"FirstName": "Test"
 }

In the domain of Business Partners, the shown body is the minimum information needed.

The response is the newly created BusinessPartner.

Update Business Partner

The @Update annotated method exposes an OData PUT Endpoint  that can be used to update an existing BusinessPartner in the S/4 system.

Call the Url

https://<baseurl>:443/odata/v2/CrudService/BusinessPartner(‘<buPaKey>’)

… with the key of the Business Partner also in the body along with the new field values.

{
   "BusinessPartner": "MYBUPA",
   "FirstName": "NewFirstName",
   "LastName": "NewLastName"
 }

 

Troubleshooting

A lot of errors are already visible during startup of the application.  So please use the “cf logs <appName> –recent” command to make sure the app does not throw errors on startup.

1) Problem: “Operation not supported”  when accessing the OData Endpoints

Possible Solution: In case the application does not pick up the annotations, thus does not generate OData endpoints, please  add your custom package path to the pom.xml. This directs the application to the correct packages containing the annotations. The newest template already includes this property definition.

2) Problem: Error when making first MTA Deployment: “Cannot provide hdi-service / Database System missing”

Possible Solution: Please make sure to have a database system available and enough quota so that the MTA Deployer can provide the HDI-service.

Otherwise follow the steps in the Appendix on how to remove the persistence requirements from the default SAP Cloud Platform Business Application template.

3) Problem:  Org.slf4j classNot Found error during application deployment /servlet startup of the Java application

Possible Solution:  This ClassNotFound error typically indicates conflicting maven dependencies in your project. Remove all additional maven dependencies to the S/4HANA Cloud SDK in the pom.xml of your project. It is already included in the parent-pom.xml of the default SAP Cloud Platform Business Application template.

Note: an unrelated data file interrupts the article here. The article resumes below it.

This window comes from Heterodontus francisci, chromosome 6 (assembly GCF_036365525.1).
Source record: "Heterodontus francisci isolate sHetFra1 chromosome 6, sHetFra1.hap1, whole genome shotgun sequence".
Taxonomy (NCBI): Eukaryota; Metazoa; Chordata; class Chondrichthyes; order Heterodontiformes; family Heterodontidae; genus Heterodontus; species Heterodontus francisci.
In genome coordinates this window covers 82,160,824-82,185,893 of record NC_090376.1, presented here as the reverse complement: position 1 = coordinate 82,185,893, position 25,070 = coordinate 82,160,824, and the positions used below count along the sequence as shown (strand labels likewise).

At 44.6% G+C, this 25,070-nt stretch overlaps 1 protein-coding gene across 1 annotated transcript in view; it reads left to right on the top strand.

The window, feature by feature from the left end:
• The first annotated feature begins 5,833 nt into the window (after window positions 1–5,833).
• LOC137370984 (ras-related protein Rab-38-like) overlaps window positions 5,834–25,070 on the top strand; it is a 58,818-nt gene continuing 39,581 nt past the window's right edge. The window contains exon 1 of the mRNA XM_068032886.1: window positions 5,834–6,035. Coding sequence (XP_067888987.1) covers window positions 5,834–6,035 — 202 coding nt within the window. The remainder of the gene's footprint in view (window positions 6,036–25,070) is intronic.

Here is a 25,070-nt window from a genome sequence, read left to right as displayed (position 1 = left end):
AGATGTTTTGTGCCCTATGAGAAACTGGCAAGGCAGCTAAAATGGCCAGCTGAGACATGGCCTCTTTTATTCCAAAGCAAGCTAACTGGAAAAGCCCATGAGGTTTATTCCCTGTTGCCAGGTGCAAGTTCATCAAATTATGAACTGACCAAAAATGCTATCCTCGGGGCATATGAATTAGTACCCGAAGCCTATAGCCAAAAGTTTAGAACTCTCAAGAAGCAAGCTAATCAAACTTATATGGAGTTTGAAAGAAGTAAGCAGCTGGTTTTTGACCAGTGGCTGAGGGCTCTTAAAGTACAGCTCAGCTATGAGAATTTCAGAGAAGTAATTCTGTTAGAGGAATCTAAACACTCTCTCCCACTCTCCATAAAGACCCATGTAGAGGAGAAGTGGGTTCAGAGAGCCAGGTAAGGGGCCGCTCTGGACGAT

4) Problem: Database Connection not working after startup. DriverManager error complaining about null url

  • Make sure that the application is bound to the HDI service as shown below in the SAP Cloud Platform – Cloud Foundry Service Bindings Overview:

 

  • When being deployed from from local machine (not WebIDE) make sure that the manifest.yml is correctly setup to create all the service bindings and environment variables as defined in the mta.yml. You can check the difference by deploying first with the MTA Deployer and after using the manifest.yml. Compare the service bindings and environment variables after each deployment method.
  • Make sure the environment variable “hdi-container-name” for the HDI Container is being set.  This happens in the mta.yaml and the manifest.yaml as shown below:

    In question, replace all the environment variables referenced in the Java coding, with the hard-coded name of the hdi-service.

    To do that, adjust all the three files shown below in the srv/src/main/webapp folder

                                                      For example in the resource.xml 

Appendix

1) Remove the persistence from the default SAP Cloud Platform Business Application template

Adjust your mta.yml in the following way:

  • Remove the “db” module
  • Remove the resource of type com.sap.xs.hdi-container
  • Remove the requiring of the HDI resource from the “srv” module including the properties from the requiring resource
  • Add the xsuaa and destination service as required to the “srv” module”
    properties:
      TARGET_RUNTIME: tomee 
   requires:
      - name: my-xsuaa
      - name: my-destination
         
resources:
  - name: my-destination
    type: destination
    description: Destination Service
  - name: my-xsuaa
    type: com.sap.xs.uaa
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9 Comments

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  1. Simon Kemp

    Hi Daniel

    Thanks for sharing this blog post, it contains a lot of great information. I was wondering if it’s also possible to deploy this type of application on the SCP Neo environment or is the new APM and Full Stack WebIDE targeting Cloud Foundry only?